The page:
Salted Caramel Cream Puffs Are a Holiday Knockout—But One You Can Handle

Croquembouche gets the sheet-pan treatment.

December 19, 2018
Photo by Bobbi Lin

There’s a reason croquembouche—or a pyramid of cream puffs, bound together with caramel—is a go-to stand-in for a wedding cake. Besides being delicious (my husband likens it to “crème brûlée doughnuts”), croquembouche is enormous, the sort of pastry pièce de résistance anyone would stare at and think, Whoa! I could never do that.

But to heck with that, because you can.

This streamlined version skips the hard stuff and cuts right to the chase: You eating lots and lots of caramel-covered cream puffs, no gown or suit required. If there’s a more standout—or popular—dessert for the holidays, we need not know it.

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Grab a sheet pan and ditch the pyramid. Using caramel to stack pastries into a tower is a Great British Baking Show challenge that I did not sign up for. A rimmed sheet pan saves the day. The standard size (aka, half-sheet or 18 by 13 inches) fits almost 60 puffs—more than enough to feed most holiday gatherings—and you don’t have to worry about them toppling over before dessert.

Let a cookie scoop take the lead. Most pate a choux recipes tell you to transfer the dough to a piping bag, then hand-pipe equal-sized puffs. I don’t know about you, but I’m not that good at eyeballing stuff. Enter: my favorite kitchen gadget—the tablespoon-sized cookie scoop. Using this to portion the pate a choux makes this step of the recipe go way faster, and your puffs will look more professional, to boot.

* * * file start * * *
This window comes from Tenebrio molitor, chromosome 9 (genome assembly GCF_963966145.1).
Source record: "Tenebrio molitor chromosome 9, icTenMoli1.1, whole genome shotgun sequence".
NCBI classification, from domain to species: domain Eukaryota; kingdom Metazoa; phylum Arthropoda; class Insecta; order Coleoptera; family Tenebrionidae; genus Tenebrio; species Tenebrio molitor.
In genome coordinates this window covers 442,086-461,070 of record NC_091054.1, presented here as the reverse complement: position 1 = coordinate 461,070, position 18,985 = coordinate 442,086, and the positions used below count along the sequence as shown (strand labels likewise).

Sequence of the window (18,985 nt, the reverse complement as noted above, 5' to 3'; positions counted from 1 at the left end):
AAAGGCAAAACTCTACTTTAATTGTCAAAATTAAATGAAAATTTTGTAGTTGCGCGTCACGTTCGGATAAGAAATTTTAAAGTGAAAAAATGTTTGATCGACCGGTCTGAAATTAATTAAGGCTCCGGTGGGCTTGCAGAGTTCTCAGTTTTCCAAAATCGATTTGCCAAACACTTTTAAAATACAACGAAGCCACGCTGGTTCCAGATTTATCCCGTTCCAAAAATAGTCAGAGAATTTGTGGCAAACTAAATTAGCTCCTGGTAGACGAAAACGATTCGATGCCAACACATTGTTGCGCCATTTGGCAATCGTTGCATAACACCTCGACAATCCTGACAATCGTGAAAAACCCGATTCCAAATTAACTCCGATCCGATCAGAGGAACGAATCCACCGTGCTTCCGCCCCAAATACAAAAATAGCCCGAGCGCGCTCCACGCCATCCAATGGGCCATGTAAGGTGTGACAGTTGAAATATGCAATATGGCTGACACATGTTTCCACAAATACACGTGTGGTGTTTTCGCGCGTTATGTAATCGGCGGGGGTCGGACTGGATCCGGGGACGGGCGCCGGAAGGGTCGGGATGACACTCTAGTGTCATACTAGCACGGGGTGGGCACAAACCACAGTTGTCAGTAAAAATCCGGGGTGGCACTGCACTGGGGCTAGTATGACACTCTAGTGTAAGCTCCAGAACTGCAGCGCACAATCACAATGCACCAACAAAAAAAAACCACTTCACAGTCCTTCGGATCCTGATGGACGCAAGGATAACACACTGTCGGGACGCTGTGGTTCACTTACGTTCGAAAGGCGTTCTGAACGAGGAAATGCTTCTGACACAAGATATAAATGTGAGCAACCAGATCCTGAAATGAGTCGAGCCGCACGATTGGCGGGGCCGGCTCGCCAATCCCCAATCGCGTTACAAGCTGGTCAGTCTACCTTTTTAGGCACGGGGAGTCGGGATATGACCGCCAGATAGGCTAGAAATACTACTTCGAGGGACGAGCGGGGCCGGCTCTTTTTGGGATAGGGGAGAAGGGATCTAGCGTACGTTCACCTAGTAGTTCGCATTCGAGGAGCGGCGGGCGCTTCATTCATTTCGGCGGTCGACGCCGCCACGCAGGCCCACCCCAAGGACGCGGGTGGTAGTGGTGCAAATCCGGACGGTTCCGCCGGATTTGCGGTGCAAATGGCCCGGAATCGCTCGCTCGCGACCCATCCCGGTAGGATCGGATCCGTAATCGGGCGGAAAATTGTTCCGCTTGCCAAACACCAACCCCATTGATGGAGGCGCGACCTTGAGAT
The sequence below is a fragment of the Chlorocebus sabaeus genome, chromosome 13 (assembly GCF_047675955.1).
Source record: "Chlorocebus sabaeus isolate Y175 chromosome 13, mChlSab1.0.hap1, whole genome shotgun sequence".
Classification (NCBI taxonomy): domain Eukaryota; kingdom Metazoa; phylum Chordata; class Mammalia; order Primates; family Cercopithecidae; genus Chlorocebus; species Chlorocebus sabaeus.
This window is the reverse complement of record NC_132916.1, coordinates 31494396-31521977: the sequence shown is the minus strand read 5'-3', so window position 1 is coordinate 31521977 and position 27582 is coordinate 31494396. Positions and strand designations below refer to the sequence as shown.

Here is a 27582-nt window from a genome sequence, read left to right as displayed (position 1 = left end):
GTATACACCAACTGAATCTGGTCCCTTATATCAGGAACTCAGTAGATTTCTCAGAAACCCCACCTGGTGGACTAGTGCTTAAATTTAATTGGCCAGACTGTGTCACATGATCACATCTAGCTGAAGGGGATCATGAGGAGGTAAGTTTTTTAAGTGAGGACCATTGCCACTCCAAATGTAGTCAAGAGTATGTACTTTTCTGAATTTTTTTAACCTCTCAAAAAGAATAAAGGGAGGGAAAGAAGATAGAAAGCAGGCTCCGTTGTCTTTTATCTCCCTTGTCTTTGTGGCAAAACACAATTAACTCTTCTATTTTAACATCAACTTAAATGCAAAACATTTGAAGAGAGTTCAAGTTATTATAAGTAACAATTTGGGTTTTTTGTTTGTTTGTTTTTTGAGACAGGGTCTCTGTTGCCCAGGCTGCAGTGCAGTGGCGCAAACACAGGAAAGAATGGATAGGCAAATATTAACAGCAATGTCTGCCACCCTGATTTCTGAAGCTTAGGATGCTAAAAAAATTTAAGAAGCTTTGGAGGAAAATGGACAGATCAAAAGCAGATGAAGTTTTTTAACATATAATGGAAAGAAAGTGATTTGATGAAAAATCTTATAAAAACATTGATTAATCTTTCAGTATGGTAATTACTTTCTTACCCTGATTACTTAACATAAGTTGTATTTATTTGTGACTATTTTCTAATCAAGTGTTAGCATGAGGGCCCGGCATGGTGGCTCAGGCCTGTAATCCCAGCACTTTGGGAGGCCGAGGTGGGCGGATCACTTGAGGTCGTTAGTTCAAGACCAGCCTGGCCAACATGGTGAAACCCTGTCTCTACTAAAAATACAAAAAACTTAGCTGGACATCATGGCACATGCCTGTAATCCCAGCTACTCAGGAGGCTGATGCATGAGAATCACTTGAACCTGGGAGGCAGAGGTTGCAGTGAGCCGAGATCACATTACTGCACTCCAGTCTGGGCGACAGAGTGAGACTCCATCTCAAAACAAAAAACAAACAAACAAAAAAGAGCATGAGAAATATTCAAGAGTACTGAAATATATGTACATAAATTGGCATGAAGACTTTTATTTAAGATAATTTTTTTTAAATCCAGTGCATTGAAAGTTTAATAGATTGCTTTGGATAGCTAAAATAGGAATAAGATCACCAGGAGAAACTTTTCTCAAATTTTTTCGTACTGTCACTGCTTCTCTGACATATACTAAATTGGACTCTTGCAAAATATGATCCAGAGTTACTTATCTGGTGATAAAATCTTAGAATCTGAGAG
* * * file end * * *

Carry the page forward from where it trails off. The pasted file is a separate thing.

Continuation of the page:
Plastic baggies, too. To ensure that the baked pate a choux puffs don’t get soggy, I like to poke each one’s side with a knife right after they come out of the oven. The bonus: This hole is good for more than just venting steam—it’s also an entry point for the pastry cream. Which means there’s no need for a formal piping tip. (Does everyone have piping tips? I think not.) Just fill a lil’ plastic baggy with pastry cream and use scissors to snip one corner; start with a small snip, then adjust the size as needed.

Bring the caramel to the puffs. Not the puffs to the caramel! The first time I tried to dip cream puffs in just-cooked caramel, I burned my fingertips more times than I care to admit. This dunk is crucial when you’re building a pyramid—but we’re just cozying these cuties up on a sheet pan. So, instead of dunking the puffs in the caramel, we’ll spoon some caramel on top of the puffs. Plus, a sprinkle of flaky salt on top, because it really does make everything better.

Have you ever made croquembouche or cream puffs before? Tell us about it in the comments!

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Emma was the food editor at Food52. She created the award-winning column, Big Little Recipes, and turned it into a cookbook in 2021. These days, she's a senior editor at Bon Appétit, leading digital cooking coverage. Say hello on Instagram at @emmalaperruque.


Eric K. December 22, 2018
These are so gorgeous, Emma.
MelissaH December 19, 2018
Would commercial dulce de leche work as a filling?
Emma L. December 19, 2018
Hi Melissa! I'm worried that might be a little too sweet, since there's more caramel on top. Maybe if you mix the dulce de leche with some whipped cream?
Ella Q. December 19, 2018
You've convinced me! I am ordering a tablespoon-sized scoop.
Emma L. December 19, 2018